Twin Cities Summer Jam speelt in op de eclectische smaak van fans met een mix van genresaugustus 15, 2019
“A good song is a good song,” REO Speedwagon frontman said of the mix of music, which included Aerosmith and Rascal Flatts as well.
By Jon Bream Star Tribune
July 19, 2019 — 11:46pm
Paella, pizza and gourmet wontons. Pitbull, Aerosmith and Tim McGraw.
Variety is the hallmark of the inaugural Twin Cities Summer Jam this weekend at Canterbury Park in Shakopee.
“We Fest is fun, but having the same genre [of music] for three days gets boring,” Tammy Peterson of Minneapolis said of the long-established country-and-camping fest in Detroit Lakes.
The promoters behind TC Summer Jam — the first big-time multiday music festival in the metro area since 2012 — are betting that people listen to genre-jumping playlists and will pay big bucks to see different styles of music on the same stage for a long weekend.
The artists seem to understand the eclectic tastes of today’s music fans.
“You’ve got Soul Asylum. You’ve got REO Speedwagon. You’ve got Rascal Flatts. Three totally different kinds of music,” REO frontman Kevin Cronin said onstage Thursday night. “With all you people here, it shows music is music. A good song is a good song.”
Rascal Flatts, who’ve scored 14 No. 1 country songs, bought into the multigenre concept by turning into something of a human mix tape, with lead singer Gary LeVox improvising a bit of REO’s “Keep on Loving You” and the full band doing a medley with two of its songs sandwiched around Maroon 5’s “This Love” and Huey Lewis’ “Do You Believe in Love.”
As with most big music festivals, there is a two-tier seating system for TC Summer Jam: reserved plastic chairs in front of the stage and, behind that, a grassy general-admission area where festgoers can bring folding chairs. VIP ticket holders get access to spacious air-conditioned tents on the field, but all festgoers can retreat into the horse-race track’s grandstand, which is air-conditioned with restrooms and full concession stands.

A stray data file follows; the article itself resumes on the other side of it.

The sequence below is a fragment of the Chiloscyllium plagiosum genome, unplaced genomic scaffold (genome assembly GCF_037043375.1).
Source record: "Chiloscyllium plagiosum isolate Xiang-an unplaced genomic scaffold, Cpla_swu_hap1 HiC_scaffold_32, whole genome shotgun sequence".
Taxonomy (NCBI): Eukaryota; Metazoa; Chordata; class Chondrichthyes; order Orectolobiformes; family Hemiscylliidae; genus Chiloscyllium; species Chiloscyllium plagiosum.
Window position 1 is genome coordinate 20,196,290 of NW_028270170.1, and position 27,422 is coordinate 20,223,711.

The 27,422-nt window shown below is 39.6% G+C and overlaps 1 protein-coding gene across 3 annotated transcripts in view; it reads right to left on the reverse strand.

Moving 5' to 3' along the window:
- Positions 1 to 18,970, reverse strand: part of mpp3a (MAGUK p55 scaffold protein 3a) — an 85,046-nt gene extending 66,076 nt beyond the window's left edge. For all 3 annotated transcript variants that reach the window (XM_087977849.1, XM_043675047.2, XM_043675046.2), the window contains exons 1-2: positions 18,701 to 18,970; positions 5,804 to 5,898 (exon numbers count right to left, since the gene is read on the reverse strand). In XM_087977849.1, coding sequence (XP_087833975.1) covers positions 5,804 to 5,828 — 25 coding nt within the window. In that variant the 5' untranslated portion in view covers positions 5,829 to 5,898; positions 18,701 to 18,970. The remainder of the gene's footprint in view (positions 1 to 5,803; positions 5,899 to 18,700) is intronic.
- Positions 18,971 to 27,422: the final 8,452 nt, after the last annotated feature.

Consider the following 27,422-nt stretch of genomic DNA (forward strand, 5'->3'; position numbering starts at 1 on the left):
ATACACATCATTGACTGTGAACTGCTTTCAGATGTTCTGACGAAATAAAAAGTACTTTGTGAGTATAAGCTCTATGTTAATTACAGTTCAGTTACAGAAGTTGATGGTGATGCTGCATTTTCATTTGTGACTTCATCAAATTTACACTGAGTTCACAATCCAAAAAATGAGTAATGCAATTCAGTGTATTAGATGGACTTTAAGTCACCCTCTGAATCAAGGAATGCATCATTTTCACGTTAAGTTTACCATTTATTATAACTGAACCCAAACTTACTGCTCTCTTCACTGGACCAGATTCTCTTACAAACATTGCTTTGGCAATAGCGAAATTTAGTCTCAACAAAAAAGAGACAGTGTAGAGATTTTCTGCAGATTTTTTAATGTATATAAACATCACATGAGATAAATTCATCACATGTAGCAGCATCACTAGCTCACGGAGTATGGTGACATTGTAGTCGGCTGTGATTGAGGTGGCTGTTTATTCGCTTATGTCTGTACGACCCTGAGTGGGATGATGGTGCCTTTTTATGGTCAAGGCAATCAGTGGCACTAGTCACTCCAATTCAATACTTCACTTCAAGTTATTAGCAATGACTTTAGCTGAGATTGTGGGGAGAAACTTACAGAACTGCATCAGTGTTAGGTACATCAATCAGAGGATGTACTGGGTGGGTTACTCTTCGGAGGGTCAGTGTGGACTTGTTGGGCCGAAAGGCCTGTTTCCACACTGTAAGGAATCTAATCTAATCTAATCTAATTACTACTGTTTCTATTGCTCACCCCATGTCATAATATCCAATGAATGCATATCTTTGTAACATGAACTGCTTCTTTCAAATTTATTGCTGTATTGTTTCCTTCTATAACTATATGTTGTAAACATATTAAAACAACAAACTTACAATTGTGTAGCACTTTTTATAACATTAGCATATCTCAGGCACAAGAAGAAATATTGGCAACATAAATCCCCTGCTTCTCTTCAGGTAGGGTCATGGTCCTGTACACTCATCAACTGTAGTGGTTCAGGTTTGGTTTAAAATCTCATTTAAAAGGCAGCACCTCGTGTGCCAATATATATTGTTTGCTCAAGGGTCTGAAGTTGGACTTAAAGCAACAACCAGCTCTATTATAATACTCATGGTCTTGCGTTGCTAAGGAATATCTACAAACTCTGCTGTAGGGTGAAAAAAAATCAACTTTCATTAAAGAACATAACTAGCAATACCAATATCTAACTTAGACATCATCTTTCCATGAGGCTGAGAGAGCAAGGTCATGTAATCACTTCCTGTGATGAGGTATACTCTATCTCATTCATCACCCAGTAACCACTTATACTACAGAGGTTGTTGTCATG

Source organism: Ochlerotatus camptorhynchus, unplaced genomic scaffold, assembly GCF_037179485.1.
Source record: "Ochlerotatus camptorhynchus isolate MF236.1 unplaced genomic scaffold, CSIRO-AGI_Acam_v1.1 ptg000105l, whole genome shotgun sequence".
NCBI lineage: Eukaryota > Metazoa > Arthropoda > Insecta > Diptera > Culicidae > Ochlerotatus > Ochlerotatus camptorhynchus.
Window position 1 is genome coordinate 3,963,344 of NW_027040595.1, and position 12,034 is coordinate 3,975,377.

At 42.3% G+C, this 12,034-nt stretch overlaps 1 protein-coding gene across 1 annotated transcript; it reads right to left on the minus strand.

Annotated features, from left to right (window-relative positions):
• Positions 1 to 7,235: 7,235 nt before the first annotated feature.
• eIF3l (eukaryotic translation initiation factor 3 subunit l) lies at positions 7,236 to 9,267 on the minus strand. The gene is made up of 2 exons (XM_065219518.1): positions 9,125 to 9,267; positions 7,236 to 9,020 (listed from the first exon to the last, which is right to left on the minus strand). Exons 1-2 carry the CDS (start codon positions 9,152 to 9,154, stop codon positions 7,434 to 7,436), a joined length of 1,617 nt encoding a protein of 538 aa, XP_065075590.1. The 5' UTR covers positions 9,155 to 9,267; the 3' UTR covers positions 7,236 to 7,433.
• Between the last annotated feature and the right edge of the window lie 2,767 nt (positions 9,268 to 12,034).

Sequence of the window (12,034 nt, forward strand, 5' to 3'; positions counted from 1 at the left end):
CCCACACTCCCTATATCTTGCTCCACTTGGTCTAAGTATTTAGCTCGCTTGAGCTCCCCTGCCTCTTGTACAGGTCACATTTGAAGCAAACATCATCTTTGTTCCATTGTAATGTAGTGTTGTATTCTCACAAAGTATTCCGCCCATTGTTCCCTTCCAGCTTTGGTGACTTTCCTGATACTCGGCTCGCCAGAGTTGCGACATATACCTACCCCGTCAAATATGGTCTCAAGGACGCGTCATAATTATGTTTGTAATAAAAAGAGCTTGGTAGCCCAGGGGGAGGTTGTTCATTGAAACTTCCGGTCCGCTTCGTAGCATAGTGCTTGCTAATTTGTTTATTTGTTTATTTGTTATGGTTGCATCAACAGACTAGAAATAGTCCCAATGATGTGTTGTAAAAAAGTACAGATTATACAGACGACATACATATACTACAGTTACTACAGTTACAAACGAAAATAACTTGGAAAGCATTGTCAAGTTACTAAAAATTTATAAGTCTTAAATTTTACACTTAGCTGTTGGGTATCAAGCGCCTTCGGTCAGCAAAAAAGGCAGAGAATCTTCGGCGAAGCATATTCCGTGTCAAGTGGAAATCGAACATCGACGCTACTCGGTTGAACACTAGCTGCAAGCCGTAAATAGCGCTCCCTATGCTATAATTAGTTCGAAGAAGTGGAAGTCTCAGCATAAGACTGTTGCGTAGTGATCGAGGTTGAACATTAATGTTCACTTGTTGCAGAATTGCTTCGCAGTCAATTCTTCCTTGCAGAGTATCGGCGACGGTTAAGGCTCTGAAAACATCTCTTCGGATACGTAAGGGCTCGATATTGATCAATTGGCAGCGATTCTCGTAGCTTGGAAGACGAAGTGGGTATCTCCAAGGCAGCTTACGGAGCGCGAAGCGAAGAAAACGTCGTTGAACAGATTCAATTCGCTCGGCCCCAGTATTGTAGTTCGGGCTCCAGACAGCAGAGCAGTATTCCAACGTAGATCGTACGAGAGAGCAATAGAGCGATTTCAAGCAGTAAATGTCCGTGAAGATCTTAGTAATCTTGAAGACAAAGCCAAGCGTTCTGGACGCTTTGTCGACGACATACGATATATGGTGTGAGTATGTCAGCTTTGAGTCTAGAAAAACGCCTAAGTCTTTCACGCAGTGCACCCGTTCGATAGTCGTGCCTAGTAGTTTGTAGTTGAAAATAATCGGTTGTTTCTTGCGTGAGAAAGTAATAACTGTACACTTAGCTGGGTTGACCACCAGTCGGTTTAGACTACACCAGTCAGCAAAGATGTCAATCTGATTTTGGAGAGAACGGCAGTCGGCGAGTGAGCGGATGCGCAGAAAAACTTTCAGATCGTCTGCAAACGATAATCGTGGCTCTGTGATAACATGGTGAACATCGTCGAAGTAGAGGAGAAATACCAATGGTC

Outdoors, it’s portable toilets, misting power fans and a striking menu at booths and food trucks. Paella with chicken and chorizo and spicy Tater Tots with cheese and bacon bits are for sale, along with the usual cheese curds, corn dogs and tacos. Spiked seltzer and booze-infused coffee drinks are a change of pace.
So, too, is CBD, probably a first for a mainstream music fest in Minnesota. It’s available by the bottle, jar — or franchise if you’re ambitious enough.
You didn’t find CBD at the metro’s last major multiday music fest, River’s Edge, seven years ago when mega-promoter Live Nation presented the Dave Matthews Band and Tool at St. Paul’s Harriet Island.
The big question on Friday — the fest’s biggest night with Rock Hall of Famers Aerosmith in front of 16,000 people — was the weather. Skies were threatening all day, humidity was off the charts. Then things changed, kind of.
“It’s cool and it’s hot, and it’s cool and it’s hot,” said Aerosmith guitarist Joe Perry mid-set. “I don’t know what’s going on.”
Lauren MacLeash, general manager of the festival, knew what it meant: “I think we got lucky with the weather.”
Jerry Braam of Mankato is the CEO of TC Summer Jam. The founder of the Lakes Jam fest in Brainerd eight years ago, he hatched the idea for the new Shakopee fest with Chris Hawkey, KFAN Radio personality by day and country-and-rock singer by night, who performed Friday at TC Summer Jam.
Before Aerosmith came onstage, Hawkey, as fest emcee, had the unenviable task of asking fans from the general-admission section to calmly fill in empty VIP seats near the stage at the headliner’s request.
Said MacLeash: “As a first-year fest, we have a learning curve. We’ll listen and learn.”
Stephanie Talatala of Maple Grove had seen Aerosmith 16 times previously. She had no complaints on Friday. “It was very fluid getting around here,” she said.
Canterbury’s infield is no stranger to daylong music events.
Most recently, from 2014-16, Trampled By Turtles, the bluegrassy band from Duluth, curated the hipster indie-rock Festival Palomino. Much more popular was Lilith Fair, the groundbreaking all-female festival that drew an average of 28,000 people for its three years — 1997-99 — at Canterbury, starring the Dixie Chicks and founder Sarah McLachlan.
Festivals in Canterbury’s infield were pioneered by radio stations in the then-Clear Channel chain (now iHeart Radio) from 1998-2003. Country superstar McGraw, who headlines TC Summer Jam on Saturday with Miami party starter Pitbull, played one of those country-themed gigs during pouring rain.
But there was no genre-blending back then.
This weekend at Canterbury, there have been a few glitches typical of a first-year event. The giant video screen at the back of the stage wasn’t functioning consistently on Thursday or Friday.
A week before TC Summer Jam commenced, promoters slashed daily general admission ticket prices from $149 to $99.
“The price for general admission is way too steep,” said Taylor Lehr of Minneapolis, who won free tickets at Mall of America. “I think it should be $50 to $60 a day. I do like that the parking is free, and it wasn’t chaotic at all.”
Added his friend Chelsea Wood of St. Louis Park: “I give them props for pulling it off for the first year.”